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You had GPS! And an Auto-Pilot! Eee thou were lucky. When I was young we had to manage with a trailing log and a depth sounder to track the contours. The echo sounder was the height of technology and we considered ourselves very lucky not to be outside hanging overboard swinging the lead!

And you had to keep awake through “sailing by “and the shipping forecast. None of this looking things up on t’internet.

And we had to to live with a chap called Feldman and 100 others in an old oil tank on a council tip.

New technology, new techniques, all making life so much easier, but I will still keep paper charts, a good pair of binoculars and a pair of well peeled eyes handy.

Balliol.
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AIS - help 02 Aug 2021 15:37 #124787

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> Having found AIS invaluable during our sailing days (once entered Cherbourg harbour in thick fog solely by AIS getting us from red bouy to red bouy thus avoiding the main channel and the ferries)

I've got receive-only AIS on my boat (and radar) but I must admit I've never turned either of them on. 700 km down the Rhine in 2019, the chart plotter and binoculars were helpful but I noted that this is a waterways I wouldn't like to travel in poor visibility. With AIS and radar, I suppose it would be do'able if I had experience with these devices!

In my sailing days (in the last century and long pre-AIS) I found myself leaving Cherbourg harbour in fog but the very primitive Raymarine GPS device kept us safe, as it did in a much more scary place - leaving St Malo in what suddenly turned into a pea-souper. The GPS had all Solent and Channel marks pre-loaded and it was linked to the autopilot so I could pick the next nav buoy as a target and the autopilot took us directly there, despite the cross current. Still pretty scary as I couldn't "see" any other boats, but at least we were out of the main channel. How did anyone survive pre-GPS, let alone AIS or radar?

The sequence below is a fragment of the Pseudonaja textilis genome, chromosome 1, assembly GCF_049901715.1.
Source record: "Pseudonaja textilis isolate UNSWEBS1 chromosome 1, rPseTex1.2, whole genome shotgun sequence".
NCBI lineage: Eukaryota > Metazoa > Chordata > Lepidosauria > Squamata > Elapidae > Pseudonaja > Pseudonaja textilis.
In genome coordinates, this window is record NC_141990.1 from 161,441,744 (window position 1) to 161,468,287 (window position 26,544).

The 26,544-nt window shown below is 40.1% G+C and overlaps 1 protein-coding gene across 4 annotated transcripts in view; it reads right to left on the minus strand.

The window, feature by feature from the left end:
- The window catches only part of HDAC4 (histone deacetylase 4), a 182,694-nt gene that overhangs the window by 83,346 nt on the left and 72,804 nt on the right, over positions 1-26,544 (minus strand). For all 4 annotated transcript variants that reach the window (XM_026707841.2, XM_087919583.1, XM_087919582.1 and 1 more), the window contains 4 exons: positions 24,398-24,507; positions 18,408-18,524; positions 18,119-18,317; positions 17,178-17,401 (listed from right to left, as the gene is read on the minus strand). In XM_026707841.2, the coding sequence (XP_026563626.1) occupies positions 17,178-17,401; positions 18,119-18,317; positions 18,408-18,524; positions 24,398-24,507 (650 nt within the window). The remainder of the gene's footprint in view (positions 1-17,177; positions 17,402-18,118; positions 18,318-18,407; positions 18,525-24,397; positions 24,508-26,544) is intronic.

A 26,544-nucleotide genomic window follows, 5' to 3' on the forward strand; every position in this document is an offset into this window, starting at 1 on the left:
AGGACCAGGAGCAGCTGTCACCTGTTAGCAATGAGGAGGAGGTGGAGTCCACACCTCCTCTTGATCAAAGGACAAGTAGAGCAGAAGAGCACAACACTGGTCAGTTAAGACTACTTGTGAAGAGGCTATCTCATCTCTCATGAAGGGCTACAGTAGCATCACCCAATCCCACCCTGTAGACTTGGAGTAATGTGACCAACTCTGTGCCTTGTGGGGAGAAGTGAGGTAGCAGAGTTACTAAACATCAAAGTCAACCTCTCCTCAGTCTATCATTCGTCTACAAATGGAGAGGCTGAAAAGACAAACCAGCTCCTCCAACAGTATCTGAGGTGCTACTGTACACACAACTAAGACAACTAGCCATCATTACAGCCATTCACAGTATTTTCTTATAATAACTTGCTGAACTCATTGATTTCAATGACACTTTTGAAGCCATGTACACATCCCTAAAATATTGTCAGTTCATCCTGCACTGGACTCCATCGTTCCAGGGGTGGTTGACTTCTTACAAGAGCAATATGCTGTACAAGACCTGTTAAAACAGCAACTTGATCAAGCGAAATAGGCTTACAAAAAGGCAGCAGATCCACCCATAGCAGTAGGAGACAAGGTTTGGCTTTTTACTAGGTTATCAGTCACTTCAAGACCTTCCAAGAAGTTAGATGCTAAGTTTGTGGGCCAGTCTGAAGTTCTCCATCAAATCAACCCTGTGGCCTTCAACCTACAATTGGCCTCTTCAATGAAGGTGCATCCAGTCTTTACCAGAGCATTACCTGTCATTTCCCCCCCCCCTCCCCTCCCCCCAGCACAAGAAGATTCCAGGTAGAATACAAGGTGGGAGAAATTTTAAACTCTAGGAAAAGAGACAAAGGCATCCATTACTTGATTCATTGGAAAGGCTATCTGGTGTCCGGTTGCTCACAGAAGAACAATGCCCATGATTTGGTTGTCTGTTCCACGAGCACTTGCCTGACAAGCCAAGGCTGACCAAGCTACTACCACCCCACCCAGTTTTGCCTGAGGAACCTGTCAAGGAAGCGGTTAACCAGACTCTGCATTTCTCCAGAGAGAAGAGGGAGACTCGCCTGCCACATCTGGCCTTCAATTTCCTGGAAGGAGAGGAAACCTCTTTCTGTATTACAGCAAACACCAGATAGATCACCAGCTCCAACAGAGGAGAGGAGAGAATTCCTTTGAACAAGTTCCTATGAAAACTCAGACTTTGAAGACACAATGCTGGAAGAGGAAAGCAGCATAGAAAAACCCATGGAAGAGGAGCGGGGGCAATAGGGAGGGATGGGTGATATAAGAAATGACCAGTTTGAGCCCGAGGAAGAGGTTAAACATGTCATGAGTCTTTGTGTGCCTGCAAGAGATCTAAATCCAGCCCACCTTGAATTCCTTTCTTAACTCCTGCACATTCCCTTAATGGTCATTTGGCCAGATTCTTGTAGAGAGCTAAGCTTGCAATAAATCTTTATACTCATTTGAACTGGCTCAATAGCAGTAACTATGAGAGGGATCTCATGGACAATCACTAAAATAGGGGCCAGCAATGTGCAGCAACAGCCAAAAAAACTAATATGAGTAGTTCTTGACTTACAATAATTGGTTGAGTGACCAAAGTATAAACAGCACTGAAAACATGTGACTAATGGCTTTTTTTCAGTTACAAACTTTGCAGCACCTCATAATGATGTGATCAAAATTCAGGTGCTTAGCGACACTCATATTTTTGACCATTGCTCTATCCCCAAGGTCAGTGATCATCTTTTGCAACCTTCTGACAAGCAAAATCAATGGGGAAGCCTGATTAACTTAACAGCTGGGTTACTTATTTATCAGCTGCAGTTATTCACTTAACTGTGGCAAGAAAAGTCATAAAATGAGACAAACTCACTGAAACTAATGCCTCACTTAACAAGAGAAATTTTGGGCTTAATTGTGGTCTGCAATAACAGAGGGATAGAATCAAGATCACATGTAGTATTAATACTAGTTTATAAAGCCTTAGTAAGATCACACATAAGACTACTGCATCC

Peter

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AIS - help 02 Aug 2021 14:56 #124786

  • Judy Evans
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Having found AIS invaluable during our sailing days (once entered Cherbourg harbour in thick fog solely by AIS getting us from red bouy to red bouy thus avoiding the main channel and the ferries) we had no hesitation in installing on our mere 10.7m Linssen when we ventured onto the European Inland Waterways. We can ‘see’ the big commercials out of sight around the bend as well as alert them to our presence too! Obviously we still keep a good watch but AIS for us was a ‘no brainer’.

Judy EVANS
MV Mon Amie

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AIS - help 02 Aug 2021 14:44 #124785

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I was slightly skeptical about the need for AIS on a 17m shared barge that I part owned. However, having travelled on busy Belgium and Dutch waterways last year, I was pleased that it was installed. The system usefully showed cross traffic and relative movement. Obviously, it also showed our presence to commercial ships and those private ones fitted with AIS. As ever, helm and crew and crew needed to stay alert but I felt that AIS was a useful safety feature. Good luck, Brendan

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AIS - help 02 Aug 2021 09:15 #124771

  • Jan Pieterse
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BUT just like radar, it is nice to impress friends
just as the machine which does ping. ( Monty Python reference )

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AIS - help 01 Aug 2021 23:35 #124768

  • Andy Soper
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Hello Les,

AIS is only required on boats over 20 m in length. Relax.

It does help give traffic information both at sea and inland - but not essential.

Keep looking out of the window and stay safe!
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Best Wishes
Andy Soper
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AIS - help 01 Aug 2021 23:22 #124767

  • Les Easom
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Our Dutch-built boat is currently based in France but we are thinking of moving north to Holland with a view to selling.

From a position of complete ignorance -

what exactly is AIS?
how do we connect to it?
is it necessary in Holland?
is it advisable antway?

thanks

Les Easom